Nico Solarte is Che, who narrates and comments on the events in Eva’s life, and highlights how her lifestyle was sometimes at odds with the values that she stood for.
“My character, inspired by the real figure of Che Guevara, serves as an opposition to what Evita represents. Che’s representing the people, the working class, and that juxtaposition, I feel, adds another layer to the musical. Although they didn’t live in the same time, they still both represent opposing sides of the story we’re trying to tell. He serves as an antagonizing voice to Evita’s journey.”
High flying, adored,Che Guevara ("High Flying, Adored")
What happens now, where do you go from here?
For someone on top of the world,
The view's not exactly clear.
Evita was an instant success when it premiered in London’s West End in 1978, and it opened on Broadway the following year. It was the first British show to be honoured with a Tony for Best Musical.
Solarte says, “Our director, Michael Lichtefeld, was in the original Broadway production with Patti LuPone and Mandy Patinkin, so he’s really specific about what he wants the show to look like. There have been other productions that have changed lyrics, changed songs, but we’re going back to where the story originated. It’s a classic.”
The musical is still relevant, 45 years after it was first produced, says Campos.
“It’s important because I think we’re living a lot of the main ideas in the show. It’s one of the main ideas for me, how power can influence people to do crazy things. I think it’s relatable today, especially in our political climate.”
Craig says that Evita cautions us against worshiping those in society who wield power.
“One of the biggest warnings that this show offers us is that we have a tendency as a culture to equate glamour with goodness. We’re going to show you these people who are wildly charismatic and very beautiful, but doing some pretty questionable things to the people they claim to be serving. I think it holds up that tension a little bit in a way that we need to be paying attention to right now.”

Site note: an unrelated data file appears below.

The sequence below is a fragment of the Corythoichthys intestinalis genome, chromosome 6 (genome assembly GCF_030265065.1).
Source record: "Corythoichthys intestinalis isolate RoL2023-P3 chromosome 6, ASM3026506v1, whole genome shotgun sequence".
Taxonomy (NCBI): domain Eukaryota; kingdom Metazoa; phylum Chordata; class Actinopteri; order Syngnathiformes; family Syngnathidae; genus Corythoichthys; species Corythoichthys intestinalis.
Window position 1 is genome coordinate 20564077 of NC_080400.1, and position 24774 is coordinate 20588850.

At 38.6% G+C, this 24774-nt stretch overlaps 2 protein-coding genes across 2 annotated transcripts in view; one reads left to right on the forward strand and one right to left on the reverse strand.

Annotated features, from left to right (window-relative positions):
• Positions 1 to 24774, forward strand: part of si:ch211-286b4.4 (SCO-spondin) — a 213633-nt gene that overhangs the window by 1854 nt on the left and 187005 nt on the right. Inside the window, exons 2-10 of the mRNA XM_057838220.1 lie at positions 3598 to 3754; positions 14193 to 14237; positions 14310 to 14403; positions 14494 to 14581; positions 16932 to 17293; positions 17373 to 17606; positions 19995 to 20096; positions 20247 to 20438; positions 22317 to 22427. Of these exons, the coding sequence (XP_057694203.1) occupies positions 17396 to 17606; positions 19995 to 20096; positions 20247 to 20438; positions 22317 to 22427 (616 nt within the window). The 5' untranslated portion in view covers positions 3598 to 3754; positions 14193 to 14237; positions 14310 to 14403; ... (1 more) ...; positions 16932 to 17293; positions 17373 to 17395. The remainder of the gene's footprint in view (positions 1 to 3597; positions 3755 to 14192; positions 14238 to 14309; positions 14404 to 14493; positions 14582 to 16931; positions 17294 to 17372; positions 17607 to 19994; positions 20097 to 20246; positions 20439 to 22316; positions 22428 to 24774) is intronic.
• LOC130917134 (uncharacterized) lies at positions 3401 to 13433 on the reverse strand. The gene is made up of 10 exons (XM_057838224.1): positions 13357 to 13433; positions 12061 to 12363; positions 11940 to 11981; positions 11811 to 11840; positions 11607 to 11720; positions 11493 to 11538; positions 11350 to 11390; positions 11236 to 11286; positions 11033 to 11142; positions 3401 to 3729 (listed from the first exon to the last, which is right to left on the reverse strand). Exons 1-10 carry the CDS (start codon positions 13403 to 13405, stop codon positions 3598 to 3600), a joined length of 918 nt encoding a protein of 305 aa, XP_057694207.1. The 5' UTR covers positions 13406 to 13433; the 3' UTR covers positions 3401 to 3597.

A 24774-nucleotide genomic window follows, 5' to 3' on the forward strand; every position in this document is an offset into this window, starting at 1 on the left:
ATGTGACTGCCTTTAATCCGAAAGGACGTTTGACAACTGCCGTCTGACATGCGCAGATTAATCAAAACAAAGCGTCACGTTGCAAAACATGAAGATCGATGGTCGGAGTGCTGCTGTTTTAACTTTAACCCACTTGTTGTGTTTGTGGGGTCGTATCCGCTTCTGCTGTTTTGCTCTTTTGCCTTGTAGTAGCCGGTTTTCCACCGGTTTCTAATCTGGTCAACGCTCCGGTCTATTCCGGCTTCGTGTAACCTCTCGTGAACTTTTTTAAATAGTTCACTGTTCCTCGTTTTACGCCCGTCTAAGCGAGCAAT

The people belong to no one.Juan Perón ("Dice Are Rolling")
They are fickle, can be manipulated.
They don't matter.
There's hardly any spoken dialogue, and the story is told almost entirely with songs. Campos’s favourite is “Rainbow High”, because it shows how Evita revels in the glamorous lifestyle that comes with her position.
“It’s one of those moments where she’s putting on the clothes, the Dior, and she’s really feeling the power, and I think it’s one of those numbers that’s really fun for me,” she says.
All you will see is a girl you once knew,Eva Perón ("Don't Cry For Me, Argentina")
Although she's dressed up to the nines,
At sixes and sevens with you.
Craig has loved the musical since he was a student because it showed him the art of the possible.
He says, “I had the soundtrack to Evita when I was in grade 10, grade 11. ‘High Flying, Adored’ was the most beautiful thing I had ever heard, and Mandy Patinkin’s voice, specifically, I thought, ‘That’s inhuman’. So many of the things he did on the show just seemed impossible from a vocal standpoint. That brings me back to listening to those soundtracks when I was just a teenager and marveling that someone could create something like that.”
He's equally emphatic about why people should see this production.
“Short answer: Mariah. Her performance is remarkable. She’s absolutely incredible in a role that is so unbelievably demanding and relentless, and she meets the challenge, every single song. It’s incredible to watch.”